Tribune Media Turns to Korn Ferry for Next Chief

As media conglomerate struggles to turn a profit and transitions from print to broadcast, it seeks a leader who can continue its transformation efforts.

February 1, 2017 – Peter Liguori has announced he will be stepping down as chief executive officer of Tribune Media Co. as the company refocuses on TV broadcasting and searches for deals in a looser regulatory environment under President Donald Trump. The company has turned to Korn Ferry to find its next leader.

The board of directors has chosen one of the company’s current directors, Peter M. Kern, to serve as the interim chief executive officer during the search process. Mr. Kern has more than 25 years of experience as an executive, investor and M&A advisor in the media industry.

“Following the successful completion of several financial, strategic and creative initiatives, culminating in the pending sale of Gracenote, Tribune Media is well advanced in its transformation to a more focused broadcast and cable networks company,” said Mr. Liguori. “I believe that now is the ideal time for a new leader to steer today’s Tribune. As curious and excited as I am about pursuing new opportunities, I am equally grateful for the achievements, commitment and integrity of this company’s management team and its dedicated employees.”

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During the last four years, Mr. Liguori led the restructuring and transformation of Tribune Media. In 2013, the company acquired Local TV for $2.7 billion, which added 19 local television stations, bringing the total Tribune Media local television station portfolio to 42. In 2014, the company spun off its newspaper publishing division to its shareholders. During this period, Mr. Liguori led the company’s strategic investments in WGN America and grew its brand and distribution to nearly 80 million households.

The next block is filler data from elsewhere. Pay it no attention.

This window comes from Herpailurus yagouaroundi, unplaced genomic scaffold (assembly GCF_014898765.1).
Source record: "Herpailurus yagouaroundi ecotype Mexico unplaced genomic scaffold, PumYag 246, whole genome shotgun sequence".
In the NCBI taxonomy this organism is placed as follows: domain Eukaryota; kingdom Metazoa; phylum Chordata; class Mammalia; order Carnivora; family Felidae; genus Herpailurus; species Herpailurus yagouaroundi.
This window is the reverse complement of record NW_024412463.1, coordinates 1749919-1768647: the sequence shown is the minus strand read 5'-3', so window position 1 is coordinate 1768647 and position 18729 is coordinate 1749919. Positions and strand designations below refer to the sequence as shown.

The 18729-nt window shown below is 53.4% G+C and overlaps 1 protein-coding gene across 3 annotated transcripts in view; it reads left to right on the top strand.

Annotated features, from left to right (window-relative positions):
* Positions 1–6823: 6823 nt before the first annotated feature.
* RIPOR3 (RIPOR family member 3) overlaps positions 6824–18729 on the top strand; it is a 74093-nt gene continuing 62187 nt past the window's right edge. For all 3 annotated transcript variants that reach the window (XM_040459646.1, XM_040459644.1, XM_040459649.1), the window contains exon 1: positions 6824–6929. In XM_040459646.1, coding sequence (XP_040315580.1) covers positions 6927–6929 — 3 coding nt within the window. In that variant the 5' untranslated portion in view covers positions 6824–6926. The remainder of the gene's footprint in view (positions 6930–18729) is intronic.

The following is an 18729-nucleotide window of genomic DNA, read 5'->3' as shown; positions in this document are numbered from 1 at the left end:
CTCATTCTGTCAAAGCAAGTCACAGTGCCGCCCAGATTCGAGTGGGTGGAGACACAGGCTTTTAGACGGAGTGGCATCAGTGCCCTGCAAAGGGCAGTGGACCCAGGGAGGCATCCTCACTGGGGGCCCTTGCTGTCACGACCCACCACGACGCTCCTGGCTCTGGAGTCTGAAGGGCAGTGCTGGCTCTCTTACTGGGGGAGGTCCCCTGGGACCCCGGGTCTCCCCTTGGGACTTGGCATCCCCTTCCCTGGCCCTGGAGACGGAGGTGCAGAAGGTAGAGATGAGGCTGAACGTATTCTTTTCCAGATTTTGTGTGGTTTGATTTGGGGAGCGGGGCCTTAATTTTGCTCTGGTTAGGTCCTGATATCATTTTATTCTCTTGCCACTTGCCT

Early last year, Tribune Media announced a process to review its strategic and financial alternatives, resulting in the sale of certain real estate assets for more than $500 million and the pending sale of the company’s Gracenote metadata business to Nielsen for approximately $560 million.

Simplifying a Company’s Direction

Bruce Karsh, chairman of Tribune Media’s board of directors, said: “We greatly appreciate Peter’s leadership in the transformation of Tribune Media over the last four years, including the efforts to monetize non-core assets and simplify the company. It became clear to Peter and the board that in this last year of his contract it was time to find a new CEO to run the more broadcast-centric company.”

But the company has recently struggled to turn a profit; it recorded net losses on the bottom line in two of its last four quarters, in addition to its most recently reported fiscal year. Its stock price has declined by over nine percent over the past year as a result.

Tribune Media Company is home to a diverse portfolio of television and digital properties driven by quality news, entertainment and sports programming. It is comprised of Tribune Broadcasting’s 42 owned or operated local television stations reaching more than 50 million households, national entertainment network WGN America, whose reach is approaching 80 million households, Tribune Studios, and a variety of digital applications and websites commanding 60 million monthly unique visitors online, including and